The seven counties in Region 4 are Bond, Clinton, Madison, Monroe, Randolph, St. Clair, and Washington. These counties are part of a region of approximately 665,000 Illinoisans that centers on the cities of Alton, Belleville, and East St. Louis. Madison County, one of the most populous counties in Downstate Illinois, posted a coronavirus positivity rate of 15.99% on Wednesday, Sept. 9 – almost double the rate that triggers mitigation measures, and a signal that the virus is circulating contagiously within the county.

Commission on Government Forecasting and Accountability (CGFA) reports on August 2020 revenue numbers. Illinois was one of many states that saw upward trending revenue in the final full month of summer 2020. A key variable, Illinois income tax payments, rose by $321 million in August 2020 as compared with the prior-year August 2019 figures. $285 million of this year-over-year increase came from payments by Illinoisans of individual income tax, much of which is deducted from the paychecks of Illinois workers who are actively employed in payroll jobs. Overall August 2020 general revenue cash flows increased by a similar $321 million, with other cash flows rising and falling around the central trend generated by income tax payments.

The CGFA budget analysts could not assure General Assembly members that this upward trend will continue indefinitely. A section of their monthly report to legislators, titled “Looking Into the Future,” lays out some of the variables and risk factors facing out State’s near-term future prospects. Much of current U.S. prosperity is based on a cash infusion provided by one-time borrowed money that is derived from the multi-trillion-dollar federal relief appropriation bills enacted in March 2020. When this money is spent, it cannot be expected to be renewed. Illinois could soon face a cash flow crunch that would be even sharper than the increase enjoyed in August 2020.

City of Chicago’s budget deficit estimate is $2 billion. The deficit estimate was published by Bloomberg Tax, a specialty news wire service used by lenders and financial professionals. Hard-hit by the 2020 COVID-19 pandemic, Chicago is facing catastrophic trends in local real estate values and retail sales. These trends affect the immediate revenues earned from sales tax within Chicago, and the long-term revenues to be enjoyed from property taxes imposed on the threatened real properties. According to Bloomberg Tax, Chicago may face a $1.2 billion deficit in 2020 and a further $0.8 billion deficit in 2021, for a two-year total of $2.0 billion.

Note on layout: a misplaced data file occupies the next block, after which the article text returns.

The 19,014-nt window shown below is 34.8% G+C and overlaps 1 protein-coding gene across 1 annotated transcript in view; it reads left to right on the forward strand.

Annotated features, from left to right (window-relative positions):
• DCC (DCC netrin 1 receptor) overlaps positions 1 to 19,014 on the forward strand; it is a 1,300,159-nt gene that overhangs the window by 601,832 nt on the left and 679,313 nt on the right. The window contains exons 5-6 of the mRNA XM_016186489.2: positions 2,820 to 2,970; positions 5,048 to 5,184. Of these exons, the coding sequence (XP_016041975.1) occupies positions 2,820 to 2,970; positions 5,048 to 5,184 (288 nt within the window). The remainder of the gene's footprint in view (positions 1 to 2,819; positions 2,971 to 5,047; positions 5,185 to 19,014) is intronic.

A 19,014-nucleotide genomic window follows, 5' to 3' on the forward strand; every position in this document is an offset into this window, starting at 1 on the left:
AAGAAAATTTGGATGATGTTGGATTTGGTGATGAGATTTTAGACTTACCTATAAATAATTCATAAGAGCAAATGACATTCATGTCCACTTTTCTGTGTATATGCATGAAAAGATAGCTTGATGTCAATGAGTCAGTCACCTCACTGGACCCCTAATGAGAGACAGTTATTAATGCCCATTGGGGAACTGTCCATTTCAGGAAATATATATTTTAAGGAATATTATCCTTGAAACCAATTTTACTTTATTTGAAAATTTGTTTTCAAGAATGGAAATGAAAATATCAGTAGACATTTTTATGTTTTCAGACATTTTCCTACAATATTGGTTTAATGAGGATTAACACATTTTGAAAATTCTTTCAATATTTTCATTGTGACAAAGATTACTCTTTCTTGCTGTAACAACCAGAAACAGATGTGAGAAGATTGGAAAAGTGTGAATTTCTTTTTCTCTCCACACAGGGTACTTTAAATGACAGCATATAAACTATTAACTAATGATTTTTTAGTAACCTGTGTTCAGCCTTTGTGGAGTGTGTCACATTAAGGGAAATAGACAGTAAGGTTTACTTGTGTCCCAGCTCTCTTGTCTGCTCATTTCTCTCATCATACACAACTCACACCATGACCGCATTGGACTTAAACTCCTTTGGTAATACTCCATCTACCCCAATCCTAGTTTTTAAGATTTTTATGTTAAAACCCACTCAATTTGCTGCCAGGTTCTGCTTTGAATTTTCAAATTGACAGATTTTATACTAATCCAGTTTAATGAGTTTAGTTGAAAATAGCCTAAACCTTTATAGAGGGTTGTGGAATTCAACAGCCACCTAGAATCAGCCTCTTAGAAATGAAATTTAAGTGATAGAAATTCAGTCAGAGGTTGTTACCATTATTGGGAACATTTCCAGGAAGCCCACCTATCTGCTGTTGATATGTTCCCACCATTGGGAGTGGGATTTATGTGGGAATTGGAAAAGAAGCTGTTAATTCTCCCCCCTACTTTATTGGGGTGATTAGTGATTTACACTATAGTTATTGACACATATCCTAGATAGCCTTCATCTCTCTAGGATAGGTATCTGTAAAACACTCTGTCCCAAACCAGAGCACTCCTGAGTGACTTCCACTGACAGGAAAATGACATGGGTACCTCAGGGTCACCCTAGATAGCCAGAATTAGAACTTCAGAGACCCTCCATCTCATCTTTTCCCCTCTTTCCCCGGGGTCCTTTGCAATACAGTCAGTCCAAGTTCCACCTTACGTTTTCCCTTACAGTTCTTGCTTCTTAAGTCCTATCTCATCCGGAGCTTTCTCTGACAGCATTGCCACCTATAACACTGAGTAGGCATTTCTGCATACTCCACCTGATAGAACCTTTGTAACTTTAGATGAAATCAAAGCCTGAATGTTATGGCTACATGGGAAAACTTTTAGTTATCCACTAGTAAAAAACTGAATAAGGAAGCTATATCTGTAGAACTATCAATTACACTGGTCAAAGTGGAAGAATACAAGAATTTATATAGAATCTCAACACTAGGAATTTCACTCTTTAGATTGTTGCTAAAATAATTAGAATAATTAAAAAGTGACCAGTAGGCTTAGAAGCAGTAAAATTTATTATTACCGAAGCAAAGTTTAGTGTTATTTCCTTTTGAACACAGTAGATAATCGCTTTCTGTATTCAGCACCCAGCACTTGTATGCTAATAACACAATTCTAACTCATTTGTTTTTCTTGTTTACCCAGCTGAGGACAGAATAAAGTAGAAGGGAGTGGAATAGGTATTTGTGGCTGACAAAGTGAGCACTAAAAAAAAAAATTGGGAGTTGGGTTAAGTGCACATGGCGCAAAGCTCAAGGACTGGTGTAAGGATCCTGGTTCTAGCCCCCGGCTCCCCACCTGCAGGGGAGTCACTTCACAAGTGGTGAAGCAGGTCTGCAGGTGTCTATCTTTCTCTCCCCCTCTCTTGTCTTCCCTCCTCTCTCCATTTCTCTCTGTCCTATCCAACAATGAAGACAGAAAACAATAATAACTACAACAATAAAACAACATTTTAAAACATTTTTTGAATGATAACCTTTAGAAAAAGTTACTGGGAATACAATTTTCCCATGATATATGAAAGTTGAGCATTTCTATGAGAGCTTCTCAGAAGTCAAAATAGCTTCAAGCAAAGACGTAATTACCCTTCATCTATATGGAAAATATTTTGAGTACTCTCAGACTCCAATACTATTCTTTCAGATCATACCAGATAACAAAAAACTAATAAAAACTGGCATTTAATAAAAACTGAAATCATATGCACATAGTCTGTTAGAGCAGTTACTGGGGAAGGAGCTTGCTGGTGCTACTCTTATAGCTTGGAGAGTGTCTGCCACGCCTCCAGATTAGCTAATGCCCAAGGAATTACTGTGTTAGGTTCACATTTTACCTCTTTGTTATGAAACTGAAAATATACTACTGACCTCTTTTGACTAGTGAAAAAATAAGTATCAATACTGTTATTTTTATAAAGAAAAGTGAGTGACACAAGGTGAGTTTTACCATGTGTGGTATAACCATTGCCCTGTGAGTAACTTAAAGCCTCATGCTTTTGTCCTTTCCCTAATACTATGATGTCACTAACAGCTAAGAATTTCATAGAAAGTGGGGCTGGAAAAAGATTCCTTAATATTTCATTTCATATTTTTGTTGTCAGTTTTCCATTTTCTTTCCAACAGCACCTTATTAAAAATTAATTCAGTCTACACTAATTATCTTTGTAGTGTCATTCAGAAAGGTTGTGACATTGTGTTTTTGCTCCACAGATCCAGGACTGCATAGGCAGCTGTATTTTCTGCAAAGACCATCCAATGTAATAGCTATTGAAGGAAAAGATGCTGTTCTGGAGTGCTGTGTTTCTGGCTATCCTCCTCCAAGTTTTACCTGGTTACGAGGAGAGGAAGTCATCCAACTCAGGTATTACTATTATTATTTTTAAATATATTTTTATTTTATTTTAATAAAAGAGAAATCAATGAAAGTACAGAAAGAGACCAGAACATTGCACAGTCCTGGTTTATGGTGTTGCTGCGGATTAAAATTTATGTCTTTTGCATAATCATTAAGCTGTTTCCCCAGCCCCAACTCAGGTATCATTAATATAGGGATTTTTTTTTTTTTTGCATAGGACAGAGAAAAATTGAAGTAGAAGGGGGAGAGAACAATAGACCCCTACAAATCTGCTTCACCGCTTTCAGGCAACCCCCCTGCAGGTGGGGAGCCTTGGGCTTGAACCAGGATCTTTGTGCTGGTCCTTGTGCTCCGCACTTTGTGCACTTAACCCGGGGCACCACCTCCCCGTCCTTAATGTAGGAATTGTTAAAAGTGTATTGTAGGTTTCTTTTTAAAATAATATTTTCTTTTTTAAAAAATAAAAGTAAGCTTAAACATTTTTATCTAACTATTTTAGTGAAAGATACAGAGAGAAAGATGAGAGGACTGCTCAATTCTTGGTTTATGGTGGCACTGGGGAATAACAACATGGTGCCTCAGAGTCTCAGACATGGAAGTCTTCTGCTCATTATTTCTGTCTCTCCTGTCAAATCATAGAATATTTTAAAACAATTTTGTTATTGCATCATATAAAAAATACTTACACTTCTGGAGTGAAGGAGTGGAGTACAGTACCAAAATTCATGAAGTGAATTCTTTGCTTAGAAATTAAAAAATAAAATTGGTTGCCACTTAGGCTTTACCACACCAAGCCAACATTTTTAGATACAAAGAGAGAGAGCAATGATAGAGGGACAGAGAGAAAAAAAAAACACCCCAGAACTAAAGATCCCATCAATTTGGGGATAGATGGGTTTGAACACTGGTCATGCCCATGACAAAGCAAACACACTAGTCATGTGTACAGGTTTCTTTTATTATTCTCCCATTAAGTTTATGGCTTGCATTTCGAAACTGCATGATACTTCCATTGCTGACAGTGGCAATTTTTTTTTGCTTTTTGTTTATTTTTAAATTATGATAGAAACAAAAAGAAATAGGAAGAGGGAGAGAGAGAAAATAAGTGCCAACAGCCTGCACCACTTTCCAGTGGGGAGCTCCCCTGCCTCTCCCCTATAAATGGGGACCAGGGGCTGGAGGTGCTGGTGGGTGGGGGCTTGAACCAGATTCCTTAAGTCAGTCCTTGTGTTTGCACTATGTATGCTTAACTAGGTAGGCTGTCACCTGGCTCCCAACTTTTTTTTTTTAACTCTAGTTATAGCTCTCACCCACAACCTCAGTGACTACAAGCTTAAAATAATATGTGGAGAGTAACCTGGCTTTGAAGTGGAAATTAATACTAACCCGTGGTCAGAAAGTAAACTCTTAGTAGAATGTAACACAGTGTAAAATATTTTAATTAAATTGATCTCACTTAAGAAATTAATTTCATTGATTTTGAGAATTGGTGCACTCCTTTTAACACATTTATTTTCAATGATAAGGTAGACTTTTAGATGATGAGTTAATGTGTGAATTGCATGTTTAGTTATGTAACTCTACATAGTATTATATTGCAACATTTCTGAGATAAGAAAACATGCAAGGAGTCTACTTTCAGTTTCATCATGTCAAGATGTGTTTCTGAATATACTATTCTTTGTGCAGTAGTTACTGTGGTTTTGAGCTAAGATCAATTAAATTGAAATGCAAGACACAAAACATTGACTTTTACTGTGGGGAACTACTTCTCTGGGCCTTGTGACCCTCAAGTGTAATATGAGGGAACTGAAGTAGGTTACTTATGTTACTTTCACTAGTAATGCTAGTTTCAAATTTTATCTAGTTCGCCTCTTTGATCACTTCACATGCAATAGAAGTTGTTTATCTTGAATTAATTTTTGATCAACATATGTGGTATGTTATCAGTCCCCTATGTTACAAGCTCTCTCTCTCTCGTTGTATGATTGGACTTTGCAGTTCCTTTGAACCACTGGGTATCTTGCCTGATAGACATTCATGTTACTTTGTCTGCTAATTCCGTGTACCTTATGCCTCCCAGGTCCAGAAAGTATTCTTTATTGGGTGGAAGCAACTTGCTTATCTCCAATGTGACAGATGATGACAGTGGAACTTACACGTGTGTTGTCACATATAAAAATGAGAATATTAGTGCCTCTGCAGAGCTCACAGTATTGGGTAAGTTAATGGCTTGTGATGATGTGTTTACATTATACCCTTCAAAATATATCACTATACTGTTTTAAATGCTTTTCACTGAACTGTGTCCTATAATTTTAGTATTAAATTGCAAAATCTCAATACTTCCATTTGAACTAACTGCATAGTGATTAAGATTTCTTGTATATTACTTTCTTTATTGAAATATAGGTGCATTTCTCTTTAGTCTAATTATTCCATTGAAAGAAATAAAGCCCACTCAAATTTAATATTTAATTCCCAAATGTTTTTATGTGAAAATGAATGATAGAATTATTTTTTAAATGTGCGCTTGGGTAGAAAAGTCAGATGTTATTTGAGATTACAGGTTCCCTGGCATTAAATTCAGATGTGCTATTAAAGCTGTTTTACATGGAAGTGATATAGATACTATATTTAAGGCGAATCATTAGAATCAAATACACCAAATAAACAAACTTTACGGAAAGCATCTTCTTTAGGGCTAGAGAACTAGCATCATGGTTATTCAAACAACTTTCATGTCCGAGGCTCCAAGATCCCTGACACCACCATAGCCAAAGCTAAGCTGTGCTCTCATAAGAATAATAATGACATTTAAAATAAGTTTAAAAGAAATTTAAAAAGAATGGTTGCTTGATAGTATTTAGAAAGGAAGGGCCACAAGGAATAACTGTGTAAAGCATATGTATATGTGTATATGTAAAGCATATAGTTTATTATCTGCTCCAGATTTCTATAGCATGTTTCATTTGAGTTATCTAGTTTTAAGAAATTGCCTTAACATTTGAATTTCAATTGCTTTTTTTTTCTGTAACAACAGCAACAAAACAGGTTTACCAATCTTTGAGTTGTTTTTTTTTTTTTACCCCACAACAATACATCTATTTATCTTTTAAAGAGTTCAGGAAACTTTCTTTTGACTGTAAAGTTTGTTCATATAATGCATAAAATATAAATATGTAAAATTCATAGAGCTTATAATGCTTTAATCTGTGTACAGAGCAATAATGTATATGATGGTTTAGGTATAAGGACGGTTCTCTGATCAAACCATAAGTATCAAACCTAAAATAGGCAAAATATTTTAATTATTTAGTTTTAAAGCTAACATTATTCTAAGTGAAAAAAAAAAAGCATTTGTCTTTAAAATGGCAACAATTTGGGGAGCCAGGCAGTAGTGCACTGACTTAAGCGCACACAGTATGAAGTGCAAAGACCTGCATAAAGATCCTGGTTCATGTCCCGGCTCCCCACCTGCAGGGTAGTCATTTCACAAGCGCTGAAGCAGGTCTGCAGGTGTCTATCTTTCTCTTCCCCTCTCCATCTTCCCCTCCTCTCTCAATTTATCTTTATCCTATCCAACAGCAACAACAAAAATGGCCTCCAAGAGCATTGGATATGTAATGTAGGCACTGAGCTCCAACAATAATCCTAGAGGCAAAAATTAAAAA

Like the State of Illinois, Chicago owes massive and growing pension obligations to its currently-vested and retired employees, including police officers and firefighters. Estimated deficits posted against Chicago by Bloomberg Tax renew concerns about the ability of Illinois’ largest city to meet these obligations under the current tax structure.

Illinois colleges, universities not able to develop consistent COVID-19 response for fall term. Institutions of higher education nationwide are seeing outbreaks of contagious coronavirus, with Illinois colleges and universities not immune. An upsurge in cases reported at Bradley University has forced university leaders to quarantine the entire campus for at least two weeks. “Clusters” of COVID-19 infections were linked to what Bradley officials called student “off-campus gatherings” at apartments and Greek houses. The Peoria-based university stated that “about 50” students had contracted the virus and tested positive for it.

Critics say Illinois institutions of higher education need to develop a consistent program of COVID-19 testing, case reporting, and contact tracing of positive cases. This recommendation is especially important for Illinois public universities, which have student populations of thousands or tens of thousands of young people.

Never Forget. This year marks the 19th anniversary of the September 11, 2001 terrorist attacks on the World Trade Center and Pentagon, resulting in the deaths of thousands of Americans. We will never forget the lives that were lost, the tales of courage and heroism that emerged, or the heaviness we all felt in our hearts as Americans on that fateful day. Today, we remember 9/11. #NeverForget